My book, Caddo, Oklahoma- Persevering on the Prairie is still available from the Bryan County Genealogy Library and Archives. This book is a compilation of research, stories, newspaper articles, and obituaries that will help you understand Caddo’s fascinating past and give you names and dates to help with your family genealogy. The book is fully indexed.
To order your copies send a check or money order for $35 plus $3.50 postage and handling to Bryan County Genealogy Library and Archives, P.O. Box 153, Calera, Oklahoma 74730-0153. (If you order multiple copies just add $1postage to the price of each additional book.)
Persevere: to persist in spite of counterinfluences, opposition, or discouragement.
The early settlers of Caddo faced violence, fierce weather, isolation, and poverty yet managed to create a community that has lasted one hundred and thirty-eight years. Twice Caddo was nearly devastated by fire, but the community rebuilt. And it thrived! Caddo was once home to more than 2,000 people and had visitors from all over the world. You can read about the Corn Carnival, the Moon Mausoleum, the Jefferson Highway, and many more of Caddo’s famous attractions. Order your copy of Persevering on the Prairie today!
My new book, The Fabulous Fifty, Volume I, will be ready very soon. It is a collection of facts and stories about Caddo’s first settlers and includes some of the men who were once referred to as “the fat men’s club’ because many were as rotund as they were prosperous and influential. And it also contains the stories of many of the wives and sweethearts who either worked alongside them or made it possible for them to accomplish so much. I’ve used family histories as well as excerpts from The Caddo Herald to try to give a glimpse into their daily lives. It is my hope that the book will help family historians glean some personal information about their ancestors. Here are a few tidbits from the book:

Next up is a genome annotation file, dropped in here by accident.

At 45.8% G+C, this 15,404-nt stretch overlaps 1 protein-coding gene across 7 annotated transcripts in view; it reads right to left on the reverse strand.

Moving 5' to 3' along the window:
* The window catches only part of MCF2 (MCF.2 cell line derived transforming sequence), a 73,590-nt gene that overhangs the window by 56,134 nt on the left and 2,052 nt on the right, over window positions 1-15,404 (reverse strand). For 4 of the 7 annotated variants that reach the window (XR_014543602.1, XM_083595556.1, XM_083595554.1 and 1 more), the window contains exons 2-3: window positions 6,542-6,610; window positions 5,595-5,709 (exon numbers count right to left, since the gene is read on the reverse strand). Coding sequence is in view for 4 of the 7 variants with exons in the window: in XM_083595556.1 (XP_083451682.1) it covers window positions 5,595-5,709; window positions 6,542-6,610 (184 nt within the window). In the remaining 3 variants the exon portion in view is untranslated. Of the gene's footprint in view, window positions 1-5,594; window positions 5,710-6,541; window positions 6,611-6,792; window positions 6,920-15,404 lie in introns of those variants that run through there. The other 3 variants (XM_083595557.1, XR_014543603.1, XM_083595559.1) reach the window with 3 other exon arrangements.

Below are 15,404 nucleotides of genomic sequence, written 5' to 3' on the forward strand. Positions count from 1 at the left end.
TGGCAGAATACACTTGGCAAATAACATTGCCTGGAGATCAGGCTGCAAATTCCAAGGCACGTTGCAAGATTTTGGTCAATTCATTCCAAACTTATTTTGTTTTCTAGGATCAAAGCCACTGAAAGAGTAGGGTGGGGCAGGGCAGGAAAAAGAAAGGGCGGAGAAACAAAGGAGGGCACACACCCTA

- Granville McPherson, one of Caddo’s first and most outspoken newspaper editors had four wives and at least ten children. He was once beaten for something he wrote in the paper. His headstone reads “First Grand Master of Indian Territory (Oklahoma)”. His third wife, Lydia Starr Hunter McPherson was one of the most famous newspaper women in Texas.
- Charles E. McPherren was Caddo’s first mayor and one of the youngest in the area. He went on to become a prominent lawyer, state senator, and National Guard commander. He lived long enough to be a speaker at the celebration of Caddo’s Golden Jubilee.
- Frank Thurmond and Lottie Deno, notorious gamblers and outlaws, were connected to two affluent Caddo families and even visited our little town. Mrs. C. A. Hancock gave a party for them in 1903.
- William F. Dodd was one of the principle organizers and developers of the Oklahoma section of the Jefferson Highway, which stretched from Canada to Louisiana. His pharmacy, The Corner Drug, was a landmark in Caddo for many years. He died in his store when he was only fifty-eight.
Charles Abel Bilbo was a major land owner in the county with farms and lots in several communities. His wife Ella McCoy Bilbo was one of the founders of the Civic and Cemetery Club. Two of their young sons died within three months of each other